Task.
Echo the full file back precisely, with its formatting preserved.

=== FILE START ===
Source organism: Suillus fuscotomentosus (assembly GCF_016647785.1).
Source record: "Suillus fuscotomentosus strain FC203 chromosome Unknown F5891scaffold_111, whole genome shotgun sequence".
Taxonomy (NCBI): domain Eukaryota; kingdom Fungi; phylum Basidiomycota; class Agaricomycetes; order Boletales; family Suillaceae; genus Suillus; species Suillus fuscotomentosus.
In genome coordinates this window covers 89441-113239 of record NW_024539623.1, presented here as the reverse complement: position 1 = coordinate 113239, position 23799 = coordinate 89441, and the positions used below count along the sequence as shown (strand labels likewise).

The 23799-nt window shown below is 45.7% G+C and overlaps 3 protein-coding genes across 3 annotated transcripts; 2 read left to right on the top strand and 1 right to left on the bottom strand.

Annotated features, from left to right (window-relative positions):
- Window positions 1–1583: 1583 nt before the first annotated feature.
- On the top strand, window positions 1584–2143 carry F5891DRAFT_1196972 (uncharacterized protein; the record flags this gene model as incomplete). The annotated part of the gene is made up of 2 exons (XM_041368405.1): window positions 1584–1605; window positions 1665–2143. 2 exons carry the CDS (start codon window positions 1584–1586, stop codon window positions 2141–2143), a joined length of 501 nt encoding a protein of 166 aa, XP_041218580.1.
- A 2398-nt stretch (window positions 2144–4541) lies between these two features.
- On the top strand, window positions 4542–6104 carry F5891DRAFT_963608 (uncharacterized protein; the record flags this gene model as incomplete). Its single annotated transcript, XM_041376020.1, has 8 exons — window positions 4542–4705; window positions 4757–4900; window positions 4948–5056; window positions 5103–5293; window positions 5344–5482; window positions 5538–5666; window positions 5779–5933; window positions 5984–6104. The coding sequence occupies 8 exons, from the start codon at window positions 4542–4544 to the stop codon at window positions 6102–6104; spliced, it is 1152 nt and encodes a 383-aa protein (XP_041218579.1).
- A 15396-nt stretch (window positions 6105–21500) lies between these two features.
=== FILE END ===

Source organism: Suillus fuscotomentosus (assembly GCF_016647785.1).
Source record: "Suillus fuscotomentosus strain FC203 chromosome Unknown F5891scaffold_111, whole genome shotgun sequence".
Taxonomy (NCBI): domain Eukaryota; kingdom Fungi; phylum Basidiomycota; class Agaricomycetes; order Boletales; family Suillaceae; genus Suillus; species Suillus fuscotomentosus.
In genome coordinates this window covers 89441-113239 of record NW_024539623.1, presented here as the reverse complement: position 1 = coordinate 113239, position 23799 = coordinate 89441, and the positions used below count along the sequence as shown (strand labels likewise).

The 23799-nt window shown below is 45.7% G+C and overlaps 3 protein-coding genes across 3 annotated transcripts; 2 read left to right on the top strand and 1 right to left on the bottom strand.

Annotated features, from left to right (window-relative positions):
- Window positions 1–1583: 1583 nt before the first annotated feature.
- On the top strand, window positions 1584–2143 carry F5891DRAFT_1196972 (uncharacterized protein; the record flags this gene model as incomplete). The annotated part of the gene is made up of 2 exons (XM_041368405.1): window positions 1584–1605; window positions 1665–2143. 2 exons carry the CDS (start codon window positions 1584–1586, stop codon window positions 2141–2143), a joined length of 501 nt encoding a protein of 166 aa, XP_041218580.1.
- A 2398-nt stretch (window positions 2144–4541) lies between these two features.
- On the top strand, window positions 4542–6104 carry F5891DRAFT_963608 (uncharacterized protein; the record flags this gene model as incomplete). Its single annotated transcript, XM_041376020.1, has 8 exons — window positions 4542–4705; window positions 4757–4900; window positions 4948–5056; window positions 5103–5293; window positions 5344–5482; window positions 5538–5666; window positions 5779–5933; window positions 5984–6104. The coding sequence occupies 8 exons, from the start codon at window positions 4542–4544 to the stop codon at window positions 6102–6104; spliced, it is 1152 nt and encodes a 383-aa protein (XP_041218579.1).
- A 15396-nt stretch (window positions 6105–21500) lies between these two features.